The analytics crowd, among others who are tripping over themselves to sound smart and rational, as if team owners are to be given the benefit of the doubt to make the smart and rational move because they are rich, are arguing the Nationals simply need a more analytics-based manager, to give them a "better chance" to win. As if the next manager can do better than 97 wins, home-field advantage, three remarkable pitching performances from their two best pitchers, Stephen Strasburg and Max Scherzer, and a 4-1 lead with Scherzer on the mound in Game 5 at home. Sometimes, there isn't a formula. Sometimes, the other team wins.

The Nationals are a bad organization because they've allowed themselves to engage in the silly pity party that is curses, fan talk and the easiest excuse for an organization that refuses to look in the mirror. They're not cursed. They're cheap. In July, ownership scheduled a Sunday makeup doubleheader at Nationals Park when the team was flying out that night for a road trip. They wound up losing three of their next four games.

They've listened to their team be called cursed. They've listened to Dusty Baker be called cursed. The worse part of it is they seem to believe it, which is nonsensical, considering the Washington edition of the franchise has been in existence only 12 seasons, the first seven of which it never even reached .500. Nevertheless, the Nationals lost to the Cubs in the division series, panicked and fired their manager. This move doesn't make them "all-in" for 2018, as if this move somehow makes them a better team. All it did was expose the organization for being responsible for unnecessary upheaval to which now the players, fighting both opponents and their owners, must adjust.

As for Baker, the team fired him because it never really wanted him in the first place. He was Rizzo's fallback after the Bud Black deal fell apart. The team did not commit to him, even after two first-place finishes, forcing him to squirm after every inning of the playoffs to determine if he'd be employed next year. He is 14th on the all-time managerial wins list, a three-time manager of the year and a guy who has taken every team he has ever managed over the past 24 years to the playoffs. Unless his successor is La Russa, his successor will not be able to say that.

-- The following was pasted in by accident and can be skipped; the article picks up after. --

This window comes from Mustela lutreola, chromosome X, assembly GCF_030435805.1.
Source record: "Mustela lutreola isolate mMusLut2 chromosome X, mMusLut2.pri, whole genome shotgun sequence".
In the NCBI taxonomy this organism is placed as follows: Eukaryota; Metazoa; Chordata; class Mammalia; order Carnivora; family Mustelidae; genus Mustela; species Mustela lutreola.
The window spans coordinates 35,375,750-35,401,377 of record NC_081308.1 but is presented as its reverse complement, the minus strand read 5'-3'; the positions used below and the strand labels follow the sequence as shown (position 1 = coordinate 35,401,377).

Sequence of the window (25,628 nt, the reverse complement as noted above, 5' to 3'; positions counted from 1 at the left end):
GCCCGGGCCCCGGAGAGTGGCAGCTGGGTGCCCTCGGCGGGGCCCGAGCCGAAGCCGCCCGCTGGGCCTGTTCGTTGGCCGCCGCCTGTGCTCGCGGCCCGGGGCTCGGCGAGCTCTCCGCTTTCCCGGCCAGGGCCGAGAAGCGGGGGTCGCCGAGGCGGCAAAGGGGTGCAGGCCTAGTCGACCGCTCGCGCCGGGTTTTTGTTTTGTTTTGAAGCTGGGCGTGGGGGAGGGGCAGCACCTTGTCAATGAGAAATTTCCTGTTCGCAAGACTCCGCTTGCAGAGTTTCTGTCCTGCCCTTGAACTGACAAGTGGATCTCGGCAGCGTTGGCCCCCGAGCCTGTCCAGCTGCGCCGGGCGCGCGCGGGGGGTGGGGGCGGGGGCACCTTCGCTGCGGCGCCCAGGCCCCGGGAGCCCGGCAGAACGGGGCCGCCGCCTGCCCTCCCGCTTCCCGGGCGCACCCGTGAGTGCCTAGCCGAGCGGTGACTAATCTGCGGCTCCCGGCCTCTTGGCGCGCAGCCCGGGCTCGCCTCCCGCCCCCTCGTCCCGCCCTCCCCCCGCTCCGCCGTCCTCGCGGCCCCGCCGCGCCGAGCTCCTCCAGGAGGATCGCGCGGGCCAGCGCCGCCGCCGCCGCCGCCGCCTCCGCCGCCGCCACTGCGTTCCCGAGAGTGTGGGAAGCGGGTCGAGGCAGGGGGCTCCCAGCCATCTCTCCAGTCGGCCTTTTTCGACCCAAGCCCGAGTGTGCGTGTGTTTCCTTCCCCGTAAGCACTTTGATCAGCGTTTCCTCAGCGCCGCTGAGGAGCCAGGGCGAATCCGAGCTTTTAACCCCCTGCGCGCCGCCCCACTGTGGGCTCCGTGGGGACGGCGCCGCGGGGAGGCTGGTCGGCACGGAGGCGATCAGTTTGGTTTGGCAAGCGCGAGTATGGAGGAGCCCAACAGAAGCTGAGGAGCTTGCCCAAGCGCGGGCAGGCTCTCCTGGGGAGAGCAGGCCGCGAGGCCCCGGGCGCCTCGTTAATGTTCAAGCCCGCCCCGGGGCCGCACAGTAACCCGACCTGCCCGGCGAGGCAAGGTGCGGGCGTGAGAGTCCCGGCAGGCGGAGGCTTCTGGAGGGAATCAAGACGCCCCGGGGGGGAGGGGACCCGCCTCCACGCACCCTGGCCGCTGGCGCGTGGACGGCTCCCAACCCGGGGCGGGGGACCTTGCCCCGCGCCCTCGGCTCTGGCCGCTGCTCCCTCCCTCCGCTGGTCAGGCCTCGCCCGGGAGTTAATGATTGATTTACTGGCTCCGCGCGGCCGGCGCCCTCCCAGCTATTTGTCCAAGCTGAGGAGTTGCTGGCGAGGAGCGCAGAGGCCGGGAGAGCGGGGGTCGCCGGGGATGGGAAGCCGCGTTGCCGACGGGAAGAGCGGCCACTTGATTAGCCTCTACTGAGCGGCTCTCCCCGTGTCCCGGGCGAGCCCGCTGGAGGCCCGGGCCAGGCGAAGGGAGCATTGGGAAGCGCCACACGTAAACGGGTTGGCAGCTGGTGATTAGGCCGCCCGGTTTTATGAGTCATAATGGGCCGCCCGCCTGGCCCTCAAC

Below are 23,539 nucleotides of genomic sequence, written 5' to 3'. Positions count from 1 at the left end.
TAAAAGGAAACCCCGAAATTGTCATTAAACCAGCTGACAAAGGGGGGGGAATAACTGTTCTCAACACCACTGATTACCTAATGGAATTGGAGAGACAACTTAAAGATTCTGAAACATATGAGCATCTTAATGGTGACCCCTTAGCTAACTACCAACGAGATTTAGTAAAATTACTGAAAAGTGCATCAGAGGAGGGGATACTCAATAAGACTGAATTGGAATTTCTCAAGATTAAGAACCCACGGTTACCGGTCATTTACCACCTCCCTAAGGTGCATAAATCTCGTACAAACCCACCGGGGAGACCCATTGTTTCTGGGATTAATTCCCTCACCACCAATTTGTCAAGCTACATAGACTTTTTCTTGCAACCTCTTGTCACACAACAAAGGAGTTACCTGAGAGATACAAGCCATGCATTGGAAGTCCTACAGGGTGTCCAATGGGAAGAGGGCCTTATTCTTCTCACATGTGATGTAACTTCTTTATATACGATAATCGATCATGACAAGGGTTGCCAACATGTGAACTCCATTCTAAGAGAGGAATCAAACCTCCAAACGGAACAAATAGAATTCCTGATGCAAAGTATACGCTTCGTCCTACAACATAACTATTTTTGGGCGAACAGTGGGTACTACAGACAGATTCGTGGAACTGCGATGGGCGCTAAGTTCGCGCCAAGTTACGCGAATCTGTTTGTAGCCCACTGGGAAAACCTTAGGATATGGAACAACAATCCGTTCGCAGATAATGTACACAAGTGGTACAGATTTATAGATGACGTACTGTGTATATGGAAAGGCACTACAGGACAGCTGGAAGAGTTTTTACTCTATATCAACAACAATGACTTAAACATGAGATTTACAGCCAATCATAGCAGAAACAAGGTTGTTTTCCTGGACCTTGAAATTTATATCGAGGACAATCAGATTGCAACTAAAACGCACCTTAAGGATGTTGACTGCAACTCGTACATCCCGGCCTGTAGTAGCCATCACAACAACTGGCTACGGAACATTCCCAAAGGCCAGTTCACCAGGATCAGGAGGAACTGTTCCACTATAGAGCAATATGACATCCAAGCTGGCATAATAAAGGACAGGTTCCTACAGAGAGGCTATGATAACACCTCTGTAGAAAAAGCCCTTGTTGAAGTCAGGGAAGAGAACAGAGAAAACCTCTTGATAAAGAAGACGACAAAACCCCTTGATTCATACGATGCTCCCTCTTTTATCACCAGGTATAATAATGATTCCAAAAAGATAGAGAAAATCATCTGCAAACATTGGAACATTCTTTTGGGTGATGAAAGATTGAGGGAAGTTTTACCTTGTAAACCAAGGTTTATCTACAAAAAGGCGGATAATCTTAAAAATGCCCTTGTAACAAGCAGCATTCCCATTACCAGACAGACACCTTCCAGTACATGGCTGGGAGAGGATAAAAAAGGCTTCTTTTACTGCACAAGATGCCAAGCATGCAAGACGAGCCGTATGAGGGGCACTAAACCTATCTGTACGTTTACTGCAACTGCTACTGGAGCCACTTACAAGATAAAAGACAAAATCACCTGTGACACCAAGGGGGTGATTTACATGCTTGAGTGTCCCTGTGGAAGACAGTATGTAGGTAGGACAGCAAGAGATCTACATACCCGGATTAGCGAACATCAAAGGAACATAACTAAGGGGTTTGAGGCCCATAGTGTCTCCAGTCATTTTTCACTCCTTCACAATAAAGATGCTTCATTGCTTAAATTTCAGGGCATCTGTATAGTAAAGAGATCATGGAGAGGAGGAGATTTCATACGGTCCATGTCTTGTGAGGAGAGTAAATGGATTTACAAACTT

If the Nationals are cursed of anything, it's that they're too smart for their own good. By the arrogance of thinking they can win with such organizational disdain for the managerial position. By the eternal, unforgivable arrogance of 2012, when the franchise won 98 games, was arguably the best team in baseball, had Strasburg healthy, but refused to use him in the playoffs, even in relief, because the organization believed it had discovered the magic formula to prevent injuries. They didn't let Strasburg pitch, allowing the Cardinals to beat them in Game 5. It was arguably the worst personnel decision a team has ever made, trying to look smart while playing to lose. If there is a curse surrounding the Nationals, it is that the players are cursed by the family signing their paychecks.